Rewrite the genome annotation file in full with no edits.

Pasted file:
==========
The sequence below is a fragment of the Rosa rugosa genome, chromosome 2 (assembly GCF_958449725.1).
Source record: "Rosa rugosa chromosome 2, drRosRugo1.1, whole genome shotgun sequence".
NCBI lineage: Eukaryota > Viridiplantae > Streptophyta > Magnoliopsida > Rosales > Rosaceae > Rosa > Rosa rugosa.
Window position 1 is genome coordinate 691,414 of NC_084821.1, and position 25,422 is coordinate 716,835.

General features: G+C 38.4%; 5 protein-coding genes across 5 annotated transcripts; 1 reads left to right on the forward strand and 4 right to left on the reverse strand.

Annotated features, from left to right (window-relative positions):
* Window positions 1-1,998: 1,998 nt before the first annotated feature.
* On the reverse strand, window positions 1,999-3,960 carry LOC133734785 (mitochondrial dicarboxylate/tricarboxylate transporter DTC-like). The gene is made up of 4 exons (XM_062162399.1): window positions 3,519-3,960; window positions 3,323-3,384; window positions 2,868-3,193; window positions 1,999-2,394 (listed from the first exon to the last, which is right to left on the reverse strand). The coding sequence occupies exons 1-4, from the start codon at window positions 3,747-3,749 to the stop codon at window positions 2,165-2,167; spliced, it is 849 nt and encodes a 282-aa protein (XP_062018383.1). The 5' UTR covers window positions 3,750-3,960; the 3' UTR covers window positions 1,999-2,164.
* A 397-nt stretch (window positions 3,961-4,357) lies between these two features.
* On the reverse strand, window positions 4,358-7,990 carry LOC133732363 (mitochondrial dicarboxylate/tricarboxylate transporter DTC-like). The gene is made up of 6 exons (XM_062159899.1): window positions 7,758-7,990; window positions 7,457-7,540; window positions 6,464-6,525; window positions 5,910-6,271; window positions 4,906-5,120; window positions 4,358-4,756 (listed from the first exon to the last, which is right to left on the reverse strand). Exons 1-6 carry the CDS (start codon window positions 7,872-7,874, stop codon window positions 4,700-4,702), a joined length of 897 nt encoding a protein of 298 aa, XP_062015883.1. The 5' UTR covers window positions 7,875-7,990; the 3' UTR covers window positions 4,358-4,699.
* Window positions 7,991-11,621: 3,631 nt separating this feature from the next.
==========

The sequence below is a fragment of the Rosa rugosa genome, chromosome 2 (assembly GCF_958449725.1).
Source record: "Rosa rugosa chromosome 2, drRosRugo1.1, whole genome shotgun sequence".
NCBI lineage: Eukaryota > Viridiplantae > Streptophyta > Magnoliopsida > Rosales > Rosaceae > Rosa > Rosa rugosa.
Window position 1 is genome coordinate 691,414 of NC_084821.1, and position 25,422 is coordinate 716,835.

General features: G+C 38.4%; 5 protein-coding genes across 5 annotated transcripts; 1 reads left to right on the forward strand and 4 right to left on the reverse strand.

Annotated features, from left to right (window-relative positions):
* Window positions 1-1,998: 1,998 nt before the first annotated feature.
* On the reverse strand, window positions 1,999-3,960 carry LOC133734785 (mitochondrial dicarboxylate/tricarboxylate transporter DTC-like). The gene is made up of 4 exons (XM_062162399.1): window positions 3,519-3,960; window positions 3,323-3,384; window positions 2,868-3,193; window positions 1,999-2,394 (listed from the first exon to the last, which is right to left on the reverse strand). The coding sequence occupies exons 1-4, from the start codon at window positions 3,747-3,749 to the stop codon at window positions 2,165-2,167; spliced, it is 849 nt and encodes a 282-aa protein (XP_062018383.1). The 5' UTR covers window positions 3,750-3,960; the 3' UTR covers window positions 1,999-2,164.
* A 397-nt stretch (window positions 3,961-4,357) lies between these two features.
* On the reverse strand, window positions 4,358-7,990 carry LOC133732363 (mitochondrial dicarboxylate/tricarboxylate transporter DTC-like). The gene is made up of 6 exons (XM_062159899.1): window positions 7,758-7,990; window positions 7,457-7,540; window positions 6,464-6,525; window positions 5,910-6,271; window positions 4,906-5,120; window positions 4,358-4,756 (listed from the first exon to the last, which is right to left on the reverse strand). Exons 1-6 carry the CDS (start codon window positions 7,872-7,874, stop codon window positions 4,700-4,702), a joined length of 897 nt encoding a protein of 298 aa, XP_062015883.1. The 5' UTR covers window positions 7,875-7,990; the 3' UTR covers window positions 4,358-4,699.
* Window positions 7,991-11,621: 3,631 nt separating this feature from the next.